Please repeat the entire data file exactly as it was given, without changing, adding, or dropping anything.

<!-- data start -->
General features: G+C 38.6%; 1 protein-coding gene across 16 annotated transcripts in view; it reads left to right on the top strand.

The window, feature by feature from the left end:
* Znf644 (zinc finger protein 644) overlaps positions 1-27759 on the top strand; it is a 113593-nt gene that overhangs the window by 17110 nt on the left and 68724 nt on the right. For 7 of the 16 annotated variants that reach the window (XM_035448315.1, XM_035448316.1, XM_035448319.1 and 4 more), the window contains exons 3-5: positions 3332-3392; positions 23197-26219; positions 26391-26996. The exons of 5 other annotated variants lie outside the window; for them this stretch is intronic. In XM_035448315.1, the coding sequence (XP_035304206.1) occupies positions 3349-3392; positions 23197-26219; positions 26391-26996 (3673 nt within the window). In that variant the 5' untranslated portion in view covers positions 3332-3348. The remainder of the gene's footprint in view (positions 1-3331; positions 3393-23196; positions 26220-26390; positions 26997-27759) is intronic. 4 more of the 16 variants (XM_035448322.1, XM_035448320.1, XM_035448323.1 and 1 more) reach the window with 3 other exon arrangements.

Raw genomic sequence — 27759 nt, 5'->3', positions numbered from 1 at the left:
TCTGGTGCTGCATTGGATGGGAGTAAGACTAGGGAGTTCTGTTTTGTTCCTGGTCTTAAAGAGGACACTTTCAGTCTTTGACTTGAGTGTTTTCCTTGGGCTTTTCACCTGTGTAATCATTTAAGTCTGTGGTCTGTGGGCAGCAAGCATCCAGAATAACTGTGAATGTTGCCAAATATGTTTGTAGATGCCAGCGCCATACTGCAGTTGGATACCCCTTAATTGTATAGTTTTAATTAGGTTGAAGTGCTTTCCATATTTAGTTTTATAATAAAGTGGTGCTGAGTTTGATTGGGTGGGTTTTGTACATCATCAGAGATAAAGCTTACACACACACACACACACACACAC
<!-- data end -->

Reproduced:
General features: G+C 38.6%; 1 protein-coding gene across 16 annotated transcripts in view; it reads left to right on the top strand.

The window, feature by feature from the left end:
* Znf644 (zinc finger protein 644) overlaps positions 1-27759 on the top strand; it is a 113593-nt gene that overhangs the window by 17110 nt on the left and 68724 nt on the right. For 7 of the 16 annotated variants that reach the window (XM_035448315.1, XM_035448316.1, XM_035448319.1 and 4 more), the window contains exons 3-5: positions 3332-3392; positions 23197-26219; positions 26391-26996. The exons of 5 other annotated variants lie outside the window; for them this stretch is intronic. In XM_035448315.1, the coding sequence (XP_035304206.1) occupies positions 3349-3392; positions 23197-26219; positions 26391-26996 (3673 nt within the window). In that variant the 5' untranslated portion in view covers positions 3332-3348. The remainder of the gene's footprint in view (positions 1-3331; positions 3393-23196; positions 26220-26390; positions 26997-27759) is intronic. 4 more of the 16 variants (XM_035448322.1, XM_035448320.1, XM_035448323.1 and 1 more) reach the window with 3 other exon arrangements.

Raw genomic sequence — 27759 nt, 5'->3', positions numbered from 1 at the left:
TCTGGTGCTGCATTGGATGGGAGTAAGACTAGGGAGTTCTGTTTTGTTCCTGGTCTTAAAGAGGACACTTTCAGTCTTTGACTTGAGTGTTTTCCTTGGGCTTTTCACCTGTGTAATCATTTAAGTCTGTGGTCTGTGGGCAGCAAGCATCCAGAATAACTGTGAATGTTGCCAAATATGTTTGTAGATGCCAGCGCCATACTGCAGTTGGATACCCCTTAATTGTATAGTTTTAATTAGGTTGAAGTGCTTTCCATATTTAGTTTTATAATAAAGTGGTGCTGAGTTTGATTGGGTGGGTTTTGTACATCATCAGAGATAAAGCTTACACACACACACACACACACACAC